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Should you upgrade to a Nikon D850?


Should you upgrade to a Nikon D850?

Should you upgrade to a Nikon D850? 1

The D850 was just announced, and by all accounts it’s shaping up to be a very impressive camera. Depending on what kind of photography you prefer, the D850 might be a useful upgrade to a current Nikon DSLR, and a compelling alternative for someone looking to switch from a rival system.

In this article, I’m going to imagine that you’re interested in the D850, and considering it to replace or sit alongside your current camera. For the sake of maintaining focus on spec and performance, I’m also going to assume that you’re fine spending $3300, plus another $900 or so for the optional grip and a D5 battery + charger, if you want to take the D850 up to 9 fps. Where money is mentioned at all, it’s mostly where the D850 costs substantially more than the camera you might be considering upgrading or switching from.

Mostly I’ll be focusing on how the D850 stacks up against other current and previous-generation Nikon DSLRs, but I’ve added three slides at the end of this article, giving a basic picture of how it compares against competitive full-frame cameras from Canon, Ricoh and Sony.

Should you upgrade from a D810? Maybe.

Should you upgrade to a Nikon D850? 2

Let’s start with perhaps the most obvious question – is the D850 enough of an upgrade to justify replacing its predecessor, the D810 (shown on the left, above)? The answer, predictably, is ‘maybe’.

On the one hand, while the changes from the D800/e to the D810 were relatively minor, the D850 has been substantially updated across the board. On the other, the D810 is still a great camera, and for some kinds of photography, the D850’s extra features might reasonably be considered ‘nice to have’, but not essential.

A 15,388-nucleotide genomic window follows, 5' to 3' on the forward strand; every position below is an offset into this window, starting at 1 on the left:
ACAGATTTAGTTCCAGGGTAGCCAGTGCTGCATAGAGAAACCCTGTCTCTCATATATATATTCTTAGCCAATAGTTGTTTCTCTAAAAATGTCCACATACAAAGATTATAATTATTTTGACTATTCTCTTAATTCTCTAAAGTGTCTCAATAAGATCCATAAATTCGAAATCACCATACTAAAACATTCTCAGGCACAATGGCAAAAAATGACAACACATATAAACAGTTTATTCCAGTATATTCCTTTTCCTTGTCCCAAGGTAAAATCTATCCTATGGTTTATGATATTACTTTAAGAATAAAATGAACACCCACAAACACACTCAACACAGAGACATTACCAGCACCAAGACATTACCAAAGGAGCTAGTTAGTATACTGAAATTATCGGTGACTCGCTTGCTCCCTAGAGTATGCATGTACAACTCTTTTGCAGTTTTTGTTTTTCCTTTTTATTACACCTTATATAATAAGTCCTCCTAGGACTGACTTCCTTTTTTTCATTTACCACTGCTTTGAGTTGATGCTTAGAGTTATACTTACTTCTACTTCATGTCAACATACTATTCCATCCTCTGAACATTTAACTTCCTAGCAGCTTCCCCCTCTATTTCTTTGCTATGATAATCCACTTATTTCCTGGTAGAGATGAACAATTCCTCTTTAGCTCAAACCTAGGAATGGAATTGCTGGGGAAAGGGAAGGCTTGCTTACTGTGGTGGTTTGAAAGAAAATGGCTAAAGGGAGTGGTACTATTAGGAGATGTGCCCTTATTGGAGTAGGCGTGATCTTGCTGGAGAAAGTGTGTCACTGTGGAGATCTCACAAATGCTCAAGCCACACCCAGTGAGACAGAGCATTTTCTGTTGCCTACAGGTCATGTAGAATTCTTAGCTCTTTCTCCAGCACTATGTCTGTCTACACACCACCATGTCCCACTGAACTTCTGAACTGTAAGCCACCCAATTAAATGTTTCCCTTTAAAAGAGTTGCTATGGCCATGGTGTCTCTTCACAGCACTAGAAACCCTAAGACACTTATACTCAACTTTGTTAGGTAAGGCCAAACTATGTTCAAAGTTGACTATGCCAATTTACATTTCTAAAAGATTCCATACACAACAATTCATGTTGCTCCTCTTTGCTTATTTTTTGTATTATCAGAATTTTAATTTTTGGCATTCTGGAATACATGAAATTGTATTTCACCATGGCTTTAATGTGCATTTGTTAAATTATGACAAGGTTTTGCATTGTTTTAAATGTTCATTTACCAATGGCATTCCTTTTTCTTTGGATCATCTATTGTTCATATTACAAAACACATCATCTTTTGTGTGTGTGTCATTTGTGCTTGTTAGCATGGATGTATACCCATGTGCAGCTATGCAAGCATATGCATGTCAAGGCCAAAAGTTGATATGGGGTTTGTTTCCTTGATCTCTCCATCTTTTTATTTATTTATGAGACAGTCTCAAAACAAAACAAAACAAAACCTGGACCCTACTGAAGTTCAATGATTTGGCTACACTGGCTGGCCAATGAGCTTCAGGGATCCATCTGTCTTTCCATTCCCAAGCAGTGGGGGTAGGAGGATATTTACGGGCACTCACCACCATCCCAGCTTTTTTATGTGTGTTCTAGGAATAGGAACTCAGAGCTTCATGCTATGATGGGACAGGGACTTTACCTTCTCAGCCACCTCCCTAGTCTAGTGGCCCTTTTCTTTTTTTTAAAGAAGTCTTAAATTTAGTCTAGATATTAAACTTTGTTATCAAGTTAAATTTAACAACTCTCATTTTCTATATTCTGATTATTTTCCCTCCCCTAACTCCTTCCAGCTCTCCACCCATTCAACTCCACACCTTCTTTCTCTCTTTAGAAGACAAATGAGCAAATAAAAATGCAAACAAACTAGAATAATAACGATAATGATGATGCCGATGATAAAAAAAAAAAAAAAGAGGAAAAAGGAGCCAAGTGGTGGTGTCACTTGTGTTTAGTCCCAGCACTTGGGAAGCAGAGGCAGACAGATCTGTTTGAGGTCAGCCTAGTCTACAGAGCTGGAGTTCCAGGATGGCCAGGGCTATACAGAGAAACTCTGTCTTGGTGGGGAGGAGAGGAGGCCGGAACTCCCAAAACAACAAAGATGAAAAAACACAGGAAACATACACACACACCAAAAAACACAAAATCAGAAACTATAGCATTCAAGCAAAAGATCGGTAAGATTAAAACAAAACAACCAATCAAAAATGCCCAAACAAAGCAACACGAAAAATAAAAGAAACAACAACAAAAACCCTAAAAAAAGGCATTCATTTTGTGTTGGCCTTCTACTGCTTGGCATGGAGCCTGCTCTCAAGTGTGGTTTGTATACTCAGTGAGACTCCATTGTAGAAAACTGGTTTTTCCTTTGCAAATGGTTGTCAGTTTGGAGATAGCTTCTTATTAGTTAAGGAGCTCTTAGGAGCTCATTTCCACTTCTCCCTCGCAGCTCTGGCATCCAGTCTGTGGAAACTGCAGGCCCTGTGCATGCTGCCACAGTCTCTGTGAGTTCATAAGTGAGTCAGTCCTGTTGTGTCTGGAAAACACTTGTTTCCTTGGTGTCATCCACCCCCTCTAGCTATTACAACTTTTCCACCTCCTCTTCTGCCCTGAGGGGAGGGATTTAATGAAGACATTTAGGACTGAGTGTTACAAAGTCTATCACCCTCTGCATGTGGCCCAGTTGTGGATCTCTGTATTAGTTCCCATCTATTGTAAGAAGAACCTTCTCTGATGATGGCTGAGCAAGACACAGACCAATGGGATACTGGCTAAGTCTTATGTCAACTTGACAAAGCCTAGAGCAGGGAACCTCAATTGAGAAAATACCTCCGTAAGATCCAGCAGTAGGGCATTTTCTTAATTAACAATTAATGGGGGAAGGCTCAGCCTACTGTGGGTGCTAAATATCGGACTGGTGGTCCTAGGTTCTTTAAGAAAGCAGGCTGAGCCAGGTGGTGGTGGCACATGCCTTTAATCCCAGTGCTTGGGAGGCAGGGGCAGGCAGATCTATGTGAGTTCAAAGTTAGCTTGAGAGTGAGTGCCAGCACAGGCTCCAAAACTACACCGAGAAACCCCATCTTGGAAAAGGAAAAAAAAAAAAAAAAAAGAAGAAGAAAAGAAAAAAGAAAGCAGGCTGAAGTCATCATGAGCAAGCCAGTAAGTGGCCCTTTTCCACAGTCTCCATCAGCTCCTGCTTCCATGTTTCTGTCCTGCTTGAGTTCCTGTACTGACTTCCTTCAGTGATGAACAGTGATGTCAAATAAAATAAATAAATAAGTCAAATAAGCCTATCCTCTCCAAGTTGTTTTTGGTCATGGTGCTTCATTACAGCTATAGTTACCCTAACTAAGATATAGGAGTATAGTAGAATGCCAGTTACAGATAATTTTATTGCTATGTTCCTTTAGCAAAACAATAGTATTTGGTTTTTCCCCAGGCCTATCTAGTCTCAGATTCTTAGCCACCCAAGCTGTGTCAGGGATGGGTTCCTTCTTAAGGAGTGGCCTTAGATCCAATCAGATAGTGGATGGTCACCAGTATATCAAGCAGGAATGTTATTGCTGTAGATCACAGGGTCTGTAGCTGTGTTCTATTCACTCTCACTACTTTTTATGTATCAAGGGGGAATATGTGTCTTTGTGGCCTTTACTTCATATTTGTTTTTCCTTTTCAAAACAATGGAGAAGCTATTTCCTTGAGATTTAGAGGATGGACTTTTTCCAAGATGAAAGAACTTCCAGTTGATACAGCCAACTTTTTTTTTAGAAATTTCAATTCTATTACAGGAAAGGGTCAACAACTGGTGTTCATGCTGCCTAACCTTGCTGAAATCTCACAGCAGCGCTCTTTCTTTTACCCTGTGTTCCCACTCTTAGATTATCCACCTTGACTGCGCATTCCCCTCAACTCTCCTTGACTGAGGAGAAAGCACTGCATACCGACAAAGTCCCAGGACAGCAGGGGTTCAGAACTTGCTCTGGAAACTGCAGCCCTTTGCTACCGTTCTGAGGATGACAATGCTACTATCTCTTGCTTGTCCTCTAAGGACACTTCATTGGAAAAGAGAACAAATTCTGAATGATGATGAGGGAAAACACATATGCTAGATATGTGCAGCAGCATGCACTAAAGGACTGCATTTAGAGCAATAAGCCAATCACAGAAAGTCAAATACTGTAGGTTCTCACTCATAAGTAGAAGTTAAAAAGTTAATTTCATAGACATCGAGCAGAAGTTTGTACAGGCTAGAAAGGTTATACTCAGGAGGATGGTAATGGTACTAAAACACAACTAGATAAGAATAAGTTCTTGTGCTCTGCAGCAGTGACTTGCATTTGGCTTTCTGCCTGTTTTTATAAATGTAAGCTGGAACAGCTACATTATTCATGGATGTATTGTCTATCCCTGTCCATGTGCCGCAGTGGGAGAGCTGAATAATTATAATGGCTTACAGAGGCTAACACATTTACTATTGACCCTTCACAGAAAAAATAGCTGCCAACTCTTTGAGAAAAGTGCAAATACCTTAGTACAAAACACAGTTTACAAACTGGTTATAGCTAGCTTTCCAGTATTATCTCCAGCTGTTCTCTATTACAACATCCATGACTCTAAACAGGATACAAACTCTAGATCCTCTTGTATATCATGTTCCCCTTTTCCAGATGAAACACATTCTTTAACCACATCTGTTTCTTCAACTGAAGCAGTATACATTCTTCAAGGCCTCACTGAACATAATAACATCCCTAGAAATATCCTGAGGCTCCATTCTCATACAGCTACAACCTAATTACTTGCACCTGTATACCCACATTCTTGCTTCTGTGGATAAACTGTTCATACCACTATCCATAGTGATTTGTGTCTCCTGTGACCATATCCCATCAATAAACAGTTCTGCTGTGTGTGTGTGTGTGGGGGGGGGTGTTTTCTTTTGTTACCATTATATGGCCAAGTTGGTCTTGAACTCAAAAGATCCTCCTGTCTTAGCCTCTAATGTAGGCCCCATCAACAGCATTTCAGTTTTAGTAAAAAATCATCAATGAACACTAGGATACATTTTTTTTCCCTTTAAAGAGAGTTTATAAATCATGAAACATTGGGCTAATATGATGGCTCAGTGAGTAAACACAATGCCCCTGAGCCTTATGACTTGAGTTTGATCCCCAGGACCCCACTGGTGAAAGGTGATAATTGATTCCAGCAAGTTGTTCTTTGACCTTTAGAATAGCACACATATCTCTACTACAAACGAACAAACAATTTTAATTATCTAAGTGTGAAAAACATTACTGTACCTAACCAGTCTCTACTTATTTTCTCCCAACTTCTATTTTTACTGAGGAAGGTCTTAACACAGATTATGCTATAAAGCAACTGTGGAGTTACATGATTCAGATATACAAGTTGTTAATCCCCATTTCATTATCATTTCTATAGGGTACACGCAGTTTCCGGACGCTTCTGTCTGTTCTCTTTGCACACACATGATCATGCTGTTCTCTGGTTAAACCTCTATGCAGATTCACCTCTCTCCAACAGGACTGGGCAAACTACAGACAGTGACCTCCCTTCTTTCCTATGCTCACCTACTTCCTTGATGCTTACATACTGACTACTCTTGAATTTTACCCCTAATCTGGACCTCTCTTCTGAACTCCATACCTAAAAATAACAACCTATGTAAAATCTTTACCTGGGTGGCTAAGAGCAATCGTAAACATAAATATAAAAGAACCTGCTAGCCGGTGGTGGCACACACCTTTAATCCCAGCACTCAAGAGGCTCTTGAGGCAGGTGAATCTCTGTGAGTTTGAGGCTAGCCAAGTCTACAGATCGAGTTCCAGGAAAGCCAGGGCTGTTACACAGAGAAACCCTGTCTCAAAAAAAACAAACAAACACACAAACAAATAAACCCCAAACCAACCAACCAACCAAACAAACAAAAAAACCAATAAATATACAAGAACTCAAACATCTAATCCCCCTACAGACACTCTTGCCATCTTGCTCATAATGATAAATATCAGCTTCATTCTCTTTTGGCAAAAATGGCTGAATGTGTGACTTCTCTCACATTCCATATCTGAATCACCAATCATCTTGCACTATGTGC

Even if you mostly shoot static subjects with your D810, the D850 still has a lot to offer

Obviously the D850 offers greater resolution and a major speed increase, but more important (we think) is the completely overhauled AF system, which should provide class-leading autofocus on a par with the D5 and D500 – as well as inheriting those cameras’ automatic AF fine-tuning feature. AF sensitivity down to -3EV is a major improvement over the D810 which (for reasons we could never really figure out) was pretty unreliable in poor light.

And even if you mostly shoot static subjects with your D810, the D850 still has a lot to offer. Ergonomically, the new camera is much improved. A tilting, touch-sensitive rear LCD is really handy for tripod-mounted photography, and illuminated controls are a game-changer for astrophotography and landscape shooting in low light. The D850 is more comfortable to hold, too.

Just about the only use-case where the D850 might not represent a useful upgrade to a D810 is for tethered studio shooting, where you don’t need things like autofocus or continuous shooting. But even here, the D850’s tilting rear screen might end up being very handy.

Reasons to upgrade:

  • More resolution
  • Greater speed
  • Better autofocus, including superior low-light sensitivity
  • Improved ergonomics
  • Illuminated controls
  • Tilting, touch-sensitive screen
  • 4K video

Stick with your D810 if:

  • You mostly shoot in a studio
  • You really need a built-in flash

Should you upgrade from a D800/E? Yes.

Should you upgrade to a Nikon D850? 3